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08 April 2008
New research undertaken as part of the most comprehensive study ever conducted on the economic impact of gaming in Canada reveals that the more than 135,000 Canadians are directly employed in the gaming industry, the country’s largest and economically significant entertainment industry.
Factoring in the indirect and induced impacts of economic activity in this sector, the total number of full-time jobs supported by the gaming industry in Canada swells to more than 267,000. For 2006, this translated into more than $11.6 billion in labour income, paid to employees in the form of wages, salaries, and supplementary income.
“Gaming has grown significantly over the past decade to become an essential pillar of the entertainment industry in Canada,” said Mr. Rutsey, President and CEO of the Canadian Gaming Industry (CGA). “It is now demonstrably clear how the majority of spending in the industry goes directly back to Canadians in the form of paycheques, construction in communities, and revenues for the programs and services and charities that we value.”
Ontario leads the pack with 102,236 jobs created and sustained by the industry, followed by Quebec (51,636), Alberta (43,342) and British Columbia (32,246). The numbers include direct employment in gambling operations, employment in gambling-related government and charity organizations, and employment in professions that service and support the gambling sector.
"The breadth and depth of the industry is significant," said the study’s author Robert Scarpelli, Managing Director of HLT Advisory Inc. "We've always known that employment in gaming operations was robust, but the total impact of the industry surprised us. After validating the results with the Statistics Canada’s Input-Output Model, we now, for the first time, have a picture of the industry's full impact right across the country."
The new research released today marks the first time that detailed analyses of the employment and economic impact of the Canadian gaming industry have been broken out by province. It is also the first time that researchers and policy makers have been able to obtain accurate jobs data generated and validated by rigorous Statistics Canada modeling.
“There are innovative companies generating tremendous economic value and career opportunities in all corners of our country” said Mr. Rutsey. Many of these companies and the individuals they employ have become leaders in the international gaming industry.”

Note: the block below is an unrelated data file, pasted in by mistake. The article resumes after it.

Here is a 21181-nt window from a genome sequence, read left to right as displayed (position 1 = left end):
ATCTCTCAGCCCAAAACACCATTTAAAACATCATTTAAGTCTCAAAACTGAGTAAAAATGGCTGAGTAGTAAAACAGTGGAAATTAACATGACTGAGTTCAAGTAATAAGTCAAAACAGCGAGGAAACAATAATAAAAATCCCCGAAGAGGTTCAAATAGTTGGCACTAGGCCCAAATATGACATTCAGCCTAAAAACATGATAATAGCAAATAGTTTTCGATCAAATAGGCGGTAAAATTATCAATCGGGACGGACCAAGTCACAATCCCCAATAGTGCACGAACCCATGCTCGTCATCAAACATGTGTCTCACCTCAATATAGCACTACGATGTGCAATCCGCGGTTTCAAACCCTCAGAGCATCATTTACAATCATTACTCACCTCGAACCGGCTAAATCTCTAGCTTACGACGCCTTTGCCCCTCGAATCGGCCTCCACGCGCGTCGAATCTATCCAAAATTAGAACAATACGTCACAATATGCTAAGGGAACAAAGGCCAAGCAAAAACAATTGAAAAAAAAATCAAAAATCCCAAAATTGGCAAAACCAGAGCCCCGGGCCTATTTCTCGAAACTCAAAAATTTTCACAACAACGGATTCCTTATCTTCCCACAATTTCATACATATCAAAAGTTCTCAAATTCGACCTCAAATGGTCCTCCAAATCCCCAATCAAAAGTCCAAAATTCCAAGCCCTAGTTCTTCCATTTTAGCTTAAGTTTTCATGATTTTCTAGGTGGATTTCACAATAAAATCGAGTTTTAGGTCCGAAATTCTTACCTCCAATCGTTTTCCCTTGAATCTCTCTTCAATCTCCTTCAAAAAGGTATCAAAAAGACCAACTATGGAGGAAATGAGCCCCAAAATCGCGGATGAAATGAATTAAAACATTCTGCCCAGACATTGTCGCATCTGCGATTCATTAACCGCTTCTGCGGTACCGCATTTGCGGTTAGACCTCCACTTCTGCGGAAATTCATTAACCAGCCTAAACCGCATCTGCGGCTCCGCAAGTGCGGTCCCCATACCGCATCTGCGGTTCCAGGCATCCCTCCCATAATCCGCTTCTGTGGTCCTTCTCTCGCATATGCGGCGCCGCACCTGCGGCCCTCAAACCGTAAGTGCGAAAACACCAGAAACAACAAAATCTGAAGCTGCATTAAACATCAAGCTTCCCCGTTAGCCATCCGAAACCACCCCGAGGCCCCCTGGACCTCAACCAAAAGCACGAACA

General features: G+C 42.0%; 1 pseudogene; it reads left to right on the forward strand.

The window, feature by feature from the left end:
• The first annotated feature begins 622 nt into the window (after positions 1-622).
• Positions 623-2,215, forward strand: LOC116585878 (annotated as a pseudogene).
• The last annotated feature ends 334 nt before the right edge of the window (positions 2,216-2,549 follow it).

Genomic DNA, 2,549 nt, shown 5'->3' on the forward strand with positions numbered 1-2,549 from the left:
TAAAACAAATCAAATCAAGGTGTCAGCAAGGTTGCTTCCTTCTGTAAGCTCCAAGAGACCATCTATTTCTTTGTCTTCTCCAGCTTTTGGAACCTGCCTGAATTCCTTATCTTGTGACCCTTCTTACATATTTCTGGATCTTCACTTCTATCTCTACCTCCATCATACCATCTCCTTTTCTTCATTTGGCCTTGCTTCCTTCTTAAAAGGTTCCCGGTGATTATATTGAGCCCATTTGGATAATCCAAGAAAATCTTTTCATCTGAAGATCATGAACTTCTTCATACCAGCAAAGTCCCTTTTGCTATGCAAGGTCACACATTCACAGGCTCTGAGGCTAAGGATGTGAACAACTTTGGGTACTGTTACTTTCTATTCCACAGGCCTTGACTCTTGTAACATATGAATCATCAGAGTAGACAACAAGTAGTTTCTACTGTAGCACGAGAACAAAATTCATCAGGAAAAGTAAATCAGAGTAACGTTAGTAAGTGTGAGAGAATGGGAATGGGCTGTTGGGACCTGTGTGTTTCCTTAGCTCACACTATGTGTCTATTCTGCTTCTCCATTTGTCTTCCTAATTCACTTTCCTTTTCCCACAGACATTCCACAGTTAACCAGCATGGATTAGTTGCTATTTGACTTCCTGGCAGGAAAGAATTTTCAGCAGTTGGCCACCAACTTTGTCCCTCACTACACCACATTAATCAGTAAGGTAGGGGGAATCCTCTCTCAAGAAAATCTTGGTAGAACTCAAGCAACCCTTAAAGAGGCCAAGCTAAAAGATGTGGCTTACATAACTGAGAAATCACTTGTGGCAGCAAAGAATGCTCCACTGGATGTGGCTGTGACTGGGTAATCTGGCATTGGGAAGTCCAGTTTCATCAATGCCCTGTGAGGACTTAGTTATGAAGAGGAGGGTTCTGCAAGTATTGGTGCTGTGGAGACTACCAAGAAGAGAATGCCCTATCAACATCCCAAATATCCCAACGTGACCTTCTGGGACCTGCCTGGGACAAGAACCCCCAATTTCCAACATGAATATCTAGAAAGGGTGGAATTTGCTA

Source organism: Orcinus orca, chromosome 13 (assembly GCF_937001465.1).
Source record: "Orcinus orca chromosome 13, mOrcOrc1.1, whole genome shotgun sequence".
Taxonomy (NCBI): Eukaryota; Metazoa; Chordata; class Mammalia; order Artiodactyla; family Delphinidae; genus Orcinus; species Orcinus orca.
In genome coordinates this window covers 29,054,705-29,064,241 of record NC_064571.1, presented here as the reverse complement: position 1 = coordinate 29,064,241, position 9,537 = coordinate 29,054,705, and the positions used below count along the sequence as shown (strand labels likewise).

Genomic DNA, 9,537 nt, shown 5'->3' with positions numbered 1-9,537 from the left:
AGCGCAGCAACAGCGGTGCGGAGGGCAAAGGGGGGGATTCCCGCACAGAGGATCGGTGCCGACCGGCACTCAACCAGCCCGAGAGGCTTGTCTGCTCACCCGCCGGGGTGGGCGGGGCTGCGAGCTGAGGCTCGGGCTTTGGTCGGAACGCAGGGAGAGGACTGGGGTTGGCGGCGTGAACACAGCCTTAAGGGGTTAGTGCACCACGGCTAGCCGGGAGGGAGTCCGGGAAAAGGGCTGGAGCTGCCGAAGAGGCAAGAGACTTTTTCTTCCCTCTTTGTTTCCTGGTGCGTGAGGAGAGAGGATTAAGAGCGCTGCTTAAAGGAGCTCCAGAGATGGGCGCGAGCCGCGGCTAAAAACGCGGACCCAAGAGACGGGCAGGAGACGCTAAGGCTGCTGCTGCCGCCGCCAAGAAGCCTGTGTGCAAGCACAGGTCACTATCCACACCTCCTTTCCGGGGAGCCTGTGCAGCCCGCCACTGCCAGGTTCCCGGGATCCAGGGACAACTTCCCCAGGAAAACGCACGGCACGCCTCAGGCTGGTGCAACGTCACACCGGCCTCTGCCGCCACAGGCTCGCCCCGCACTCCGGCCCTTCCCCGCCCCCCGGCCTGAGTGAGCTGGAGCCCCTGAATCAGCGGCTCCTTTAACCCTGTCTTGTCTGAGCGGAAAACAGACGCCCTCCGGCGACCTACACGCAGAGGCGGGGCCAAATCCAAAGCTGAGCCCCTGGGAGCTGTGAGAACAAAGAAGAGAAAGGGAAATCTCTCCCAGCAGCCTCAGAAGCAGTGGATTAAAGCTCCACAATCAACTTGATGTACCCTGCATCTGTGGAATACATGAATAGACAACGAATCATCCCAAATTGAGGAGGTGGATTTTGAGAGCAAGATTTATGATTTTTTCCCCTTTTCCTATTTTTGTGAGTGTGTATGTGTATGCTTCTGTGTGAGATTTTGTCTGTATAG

The research released today is the second phase of a comprehensive analysis of the economic impact of gaming in Canada and was undertaken by HLT Advisory Inc. is a leading provider of research and information to the Canadian and international hospitality, leisure and tourism industries. The first phase, released last April, outlined the economic contributions of the gambling industry to government programs and services and charities.
Study findings include:
- The gaming industry contributes $15.3 billion to the economy directly, with most of this revenue ($8.7 billion or 57 per cent) going to support government programs and services, as well as to charities. $6.6 billion (43 per cent) was spent to sustain operations, paid out as salaries, and used to purchase goods and services.
- The industry’s investment in current capital construction is approaching $10 billion, with the largest portion of that investment (49 per cent) occurring in Ontario.
- From the perspective of the hospitality sector, gaming is just behind full-service restaurants (at $17.2 billion) and on par with limited-service restaurants (at $15.4 billion) in terms of economic contribution. Gambling also places ahead of accommodation services (at $14.3 billion) and air travel (at $11.9 billion) with Canada’s two major airlines.
- The industry generates approximately $721 million in non-gaming revenue, such as food, beverage and entertainment.
The Canadian Gaming Association represents the gaming industry’s leading operators, manufacturers, suppliers and other stakeholders nation-wide. www.canadiangaming.ca
For more detailed information on the economic impacts by province and on the study methodology:
Paul Burns, Vice President, Public Affairs